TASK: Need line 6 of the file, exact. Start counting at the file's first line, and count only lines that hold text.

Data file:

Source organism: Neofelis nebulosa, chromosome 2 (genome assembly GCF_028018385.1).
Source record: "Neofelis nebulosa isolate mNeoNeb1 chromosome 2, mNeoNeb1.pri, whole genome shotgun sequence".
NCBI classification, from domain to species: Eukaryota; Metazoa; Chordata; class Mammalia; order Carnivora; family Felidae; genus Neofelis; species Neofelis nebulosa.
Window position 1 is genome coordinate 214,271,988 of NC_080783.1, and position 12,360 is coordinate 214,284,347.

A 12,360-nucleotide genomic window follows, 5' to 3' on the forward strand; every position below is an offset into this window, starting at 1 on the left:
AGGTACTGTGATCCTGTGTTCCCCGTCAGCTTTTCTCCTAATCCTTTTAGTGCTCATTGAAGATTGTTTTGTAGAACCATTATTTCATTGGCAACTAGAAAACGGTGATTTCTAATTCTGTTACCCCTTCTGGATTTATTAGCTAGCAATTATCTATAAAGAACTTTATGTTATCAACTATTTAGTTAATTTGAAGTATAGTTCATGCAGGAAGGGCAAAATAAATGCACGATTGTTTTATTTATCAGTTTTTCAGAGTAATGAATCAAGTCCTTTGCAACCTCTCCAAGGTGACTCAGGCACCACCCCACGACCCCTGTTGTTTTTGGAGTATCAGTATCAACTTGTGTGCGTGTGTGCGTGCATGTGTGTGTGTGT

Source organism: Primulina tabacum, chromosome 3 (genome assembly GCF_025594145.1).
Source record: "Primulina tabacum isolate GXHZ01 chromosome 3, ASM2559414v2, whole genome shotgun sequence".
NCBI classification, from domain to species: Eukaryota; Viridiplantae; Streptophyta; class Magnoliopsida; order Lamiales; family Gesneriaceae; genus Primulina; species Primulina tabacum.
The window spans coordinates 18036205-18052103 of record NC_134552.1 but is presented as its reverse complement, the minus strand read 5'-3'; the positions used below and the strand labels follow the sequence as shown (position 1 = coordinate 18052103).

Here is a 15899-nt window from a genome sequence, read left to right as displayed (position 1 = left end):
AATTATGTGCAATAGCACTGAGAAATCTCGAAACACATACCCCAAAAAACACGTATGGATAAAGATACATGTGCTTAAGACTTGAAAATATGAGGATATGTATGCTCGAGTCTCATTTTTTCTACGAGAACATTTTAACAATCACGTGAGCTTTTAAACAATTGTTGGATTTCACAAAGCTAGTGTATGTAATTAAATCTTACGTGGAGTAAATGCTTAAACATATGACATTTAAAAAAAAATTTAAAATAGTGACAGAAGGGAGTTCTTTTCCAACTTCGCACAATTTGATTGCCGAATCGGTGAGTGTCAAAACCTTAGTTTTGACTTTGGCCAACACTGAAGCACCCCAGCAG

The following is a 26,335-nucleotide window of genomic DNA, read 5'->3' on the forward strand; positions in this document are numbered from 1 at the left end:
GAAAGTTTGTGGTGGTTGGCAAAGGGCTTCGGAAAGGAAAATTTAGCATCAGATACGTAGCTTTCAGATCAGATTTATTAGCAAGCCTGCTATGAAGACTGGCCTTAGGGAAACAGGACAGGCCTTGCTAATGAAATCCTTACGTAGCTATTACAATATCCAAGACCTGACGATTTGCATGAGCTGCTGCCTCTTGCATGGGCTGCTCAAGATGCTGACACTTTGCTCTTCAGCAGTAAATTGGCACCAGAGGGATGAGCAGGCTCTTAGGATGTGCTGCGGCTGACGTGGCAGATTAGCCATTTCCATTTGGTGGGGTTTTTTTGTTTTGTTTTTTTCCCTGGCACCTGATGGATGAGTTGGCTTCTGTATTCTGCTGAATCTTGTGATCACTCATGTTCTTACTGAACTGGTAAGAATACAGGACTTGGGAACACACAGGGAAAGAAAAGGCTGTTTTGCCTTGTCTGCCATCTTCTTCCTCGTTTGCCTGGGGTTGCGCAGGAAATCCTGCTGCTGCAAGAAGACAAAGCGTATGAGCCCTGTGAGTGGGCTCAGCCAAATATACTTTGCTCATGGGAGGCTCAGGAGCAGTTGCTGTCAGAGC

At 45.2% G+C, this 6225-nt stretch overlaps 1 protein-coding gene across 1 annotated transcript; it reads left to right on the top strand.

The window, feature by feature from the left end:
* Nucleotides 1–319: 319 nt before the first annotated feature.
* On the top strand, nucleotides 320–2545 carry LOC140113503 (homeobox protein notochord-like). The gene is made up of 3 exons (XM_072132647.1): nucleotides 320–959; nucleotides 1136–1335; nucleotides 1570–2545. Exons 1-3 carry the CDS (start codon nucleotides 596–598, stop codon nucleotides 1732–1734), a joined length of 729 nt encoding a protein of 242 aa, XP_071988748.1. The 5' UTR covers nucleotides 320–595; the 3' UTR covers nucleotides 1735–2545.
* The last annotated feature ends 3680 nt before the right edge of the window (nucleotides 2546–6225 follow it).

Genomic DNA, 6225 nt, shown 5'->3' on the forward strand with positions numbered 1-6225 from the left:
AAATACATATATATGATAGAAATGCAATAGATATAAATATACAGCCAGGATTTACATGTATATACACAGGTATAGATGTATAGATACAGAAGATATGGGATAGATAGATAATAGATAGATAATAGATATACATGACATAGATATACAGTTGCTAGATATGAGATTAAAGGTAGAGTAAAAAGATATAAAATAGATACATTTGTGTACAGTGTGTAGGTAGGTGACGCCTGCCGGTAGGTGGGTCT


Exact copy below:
AGGTACTGTGATCCTGTGTTCCCCGTCAGCTTTTCTCCTAATCCTTTTAGTGCTCATTGAAGATTGTTTTGTAGAACCATTATTTCATTGGCAACTAGAAAACGGTGATTTCTAATTCTGTTACCCCTTCTGGATTTATTAGCTAGCAATTATCTATAAAGAACTTTATGTTATCAACTATTTAGTTAATTTGAAGTATAGTTCATGCAGGAAGGGCAAAATAAATGCACGATTGTTTTATTTATCAGTTTTTCAGAGTAATGAATCAAGTCCTTTGCAACCTCTCCAAGGTGACTCAGGCACCACCCCACGACCCCTGTTGTTTTTGGAGTATCAGTATCAACTTGTGTGCGTGTGTGCGTGCATGTGTGTGTGTGT